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By Sarah Campbell
scampbell@salisburypost.com
SALISBURY — A city official said chatter that the Salisbury Farmers Market will be left searching for a new location after construction of the Rowan-Salisbury School System’s new downtown central office isn’t exactly true.
The district’s plans to house 160 employees in the building at the 300 block of Main Street has dwindled to about 110 due to a $6 million budget that leaves no space for the exceptional children’s department within the building.
City Planning Director Joe Morris said the need for fewer parking spaces means the market could avoid immediate impact.
“If they don’t bring those 50 employees, that frees up a lot of parking spaces and it might not be as critical that they look at alternatives,” he said.
The city plans to construct parking for the central office in the grassy area behind the market, but that space could grow if the district adds on to the building in the future.
“If they are able to bring the entire 160 employees, then yeah, there is a very real possibility that farmers market folks will need to look into alternatives for the Wednesday market,” Morris said.
The market is currently open from 7 a.m. to noon Wednesday and Saturday. Morris said he has suggested the possibility of a Wednesday evening market.
“There are communities, including Statesville, that have very successful evening markets,” Morris said.
Morris said now might be a good time to bring the conversation about a permanent location for the market back to the forefront.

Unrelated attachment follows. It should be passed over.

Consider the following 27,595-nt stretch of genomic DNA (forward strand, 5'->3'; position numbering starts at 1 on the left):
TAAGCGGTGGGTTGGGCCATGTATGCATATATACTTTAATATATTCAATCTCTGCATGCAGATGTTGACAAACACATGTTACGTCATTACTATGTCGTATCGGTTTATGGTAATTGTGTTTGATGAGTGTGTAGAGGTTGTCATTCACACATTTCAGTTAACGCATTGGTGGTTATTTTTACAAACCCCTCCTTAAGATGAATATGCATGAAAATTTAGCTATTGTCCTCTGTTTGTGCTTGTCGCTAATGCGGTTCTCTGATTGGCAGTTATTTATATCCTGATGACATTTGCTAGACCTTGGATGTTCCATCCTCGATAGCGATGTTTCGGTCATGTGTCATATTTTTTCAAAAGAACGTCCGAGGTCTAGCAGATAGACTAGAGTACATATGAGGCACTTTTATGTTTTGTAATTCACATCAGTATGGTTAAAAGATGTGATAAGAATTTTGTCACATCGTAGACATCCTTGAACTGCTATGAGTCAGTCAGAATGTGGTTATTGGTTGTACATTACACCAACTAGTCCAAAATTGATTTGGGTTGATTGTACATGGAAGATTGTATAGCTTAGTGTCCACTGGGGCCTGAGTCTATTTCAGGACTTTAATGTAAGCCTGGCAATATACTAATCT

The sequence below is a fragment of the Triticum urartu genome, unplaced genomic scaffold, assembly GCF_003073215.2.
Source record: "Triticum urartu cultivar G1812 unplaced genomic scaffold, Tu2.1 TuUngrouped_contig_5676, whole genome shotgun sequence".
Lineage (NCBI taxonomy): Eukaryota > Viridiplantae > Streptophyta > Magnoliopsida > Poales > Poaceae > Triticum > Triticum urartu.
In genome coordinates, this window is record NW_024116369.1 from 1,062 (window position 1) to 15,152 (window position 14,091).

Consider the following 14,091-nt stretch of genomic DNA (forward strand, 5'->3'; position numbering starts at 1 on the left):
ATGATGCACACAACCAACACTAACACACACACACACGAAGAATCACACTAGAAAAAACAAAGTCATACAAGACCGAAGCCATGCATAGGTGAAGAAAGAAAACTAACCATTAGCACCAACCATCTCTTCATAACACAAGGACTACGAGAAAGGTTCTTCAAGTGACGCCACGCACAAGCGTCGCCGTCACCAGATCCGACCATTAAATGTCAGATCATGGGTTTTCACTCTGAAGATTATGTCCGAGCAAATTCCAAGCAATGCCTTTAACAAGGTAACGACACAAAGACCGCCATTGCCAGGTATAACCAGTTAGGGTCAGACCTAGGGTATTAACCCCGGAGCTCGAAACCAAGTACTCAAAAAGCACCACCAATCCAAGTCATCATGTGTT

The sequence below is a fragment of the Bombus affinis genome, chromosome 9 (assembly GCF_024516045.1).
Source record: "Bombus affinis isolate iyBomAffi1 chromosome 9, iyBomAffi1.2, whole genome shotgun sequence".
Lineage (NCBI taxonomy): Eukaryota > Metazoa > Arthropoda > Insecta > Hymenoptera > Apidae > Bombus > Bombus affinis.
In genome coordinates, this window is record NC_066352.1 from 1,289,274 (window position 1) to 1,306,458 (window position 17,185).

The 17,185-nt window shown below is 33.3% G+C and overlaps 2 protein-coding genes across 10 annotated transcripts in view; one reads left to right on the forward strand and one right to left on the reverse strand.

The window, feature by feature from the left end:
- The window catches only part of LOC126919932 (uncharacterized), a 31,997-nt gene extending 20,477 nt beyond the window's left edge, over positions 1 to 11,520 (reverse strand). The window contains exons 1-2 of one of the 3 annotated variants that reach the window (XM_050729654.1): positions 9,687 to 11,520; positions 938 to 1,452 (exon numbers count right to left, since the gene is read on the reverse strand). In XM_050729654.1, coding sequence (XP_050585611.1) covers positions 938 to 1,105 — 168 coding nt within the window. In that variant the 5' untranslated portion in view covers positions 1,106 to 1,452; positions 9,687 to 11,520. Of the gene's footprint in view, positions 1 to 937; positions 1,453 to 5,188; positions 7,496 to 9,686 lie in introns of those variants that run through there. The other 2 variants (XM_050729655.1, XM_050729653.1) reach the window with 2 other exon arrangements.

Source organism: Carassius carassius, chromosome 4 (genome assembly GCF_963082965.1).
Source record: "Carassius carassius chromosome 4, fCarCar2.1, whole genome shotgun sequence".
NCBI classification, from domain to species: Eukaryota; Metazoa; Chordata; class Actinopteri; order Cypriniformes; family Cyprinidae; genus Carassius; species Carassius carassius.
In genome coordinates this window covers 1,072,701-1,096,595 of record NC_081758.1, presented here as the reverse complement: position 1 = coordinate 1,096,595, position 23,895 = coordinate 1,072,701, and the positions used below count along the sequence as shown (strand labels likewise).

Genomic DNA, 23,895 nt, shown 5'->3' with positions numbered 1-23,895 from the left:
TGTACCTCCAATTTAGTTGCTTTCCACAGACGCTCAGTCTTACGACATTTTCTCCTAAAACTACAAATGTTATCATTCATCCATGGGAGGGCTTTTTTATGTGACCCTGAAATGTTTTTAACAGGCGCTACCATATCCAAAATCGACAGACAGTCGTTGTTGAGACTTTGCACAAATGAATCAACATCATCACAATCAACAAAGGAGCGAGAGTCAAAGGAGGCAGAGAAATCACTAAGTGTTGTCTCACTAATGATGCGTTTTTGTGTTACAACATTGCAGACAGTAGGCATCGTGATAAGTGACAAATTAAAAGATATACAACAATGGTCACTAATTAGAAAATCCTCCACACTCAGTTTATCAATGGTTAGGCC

“I think those of us who were here when the market was built initially recognize and acknowledge that was intended to be a temporary location,” he said. “We need to be looking at a permanent solution.”
Morris said the city recognizes that the farmers market is a “very important component in our community” and plans to work with the Farmers Market Association to ensure it remains up and running.
“We are not going to leave them hanging. We are going to have a plan,” he said.
Architect Bill Burgin said the central office could be completed by February 2014 if things go as planned.
The core building will be nearly 49,000 square feet, Burgin said. It will have enough room to consolidate all administrative staff except the exceptional children’s department, which will move to the Ellis Street office.
Burgin has designed alternate plans for future additions.
One alternate includes 13,999 square feet of additional unfinished space for $867,938. Another includes an upfit for the exceptional children program that would cost $441,152.
But Burgin said if the alternate spaces are completed later, it could cost between 30 and 35 percent more than the estimated price due to lack of space to stage the construction.
Burgin said at about $125 per square foot, the district is getting the best bang for its buck right now.
“Several years ago, it would have cost about 15 percent more at least,” he said. “I would have budgeted this building at $150 per square foot and not even flinched.”
Contact reporter Sarah Campbell at 704-797-7683.

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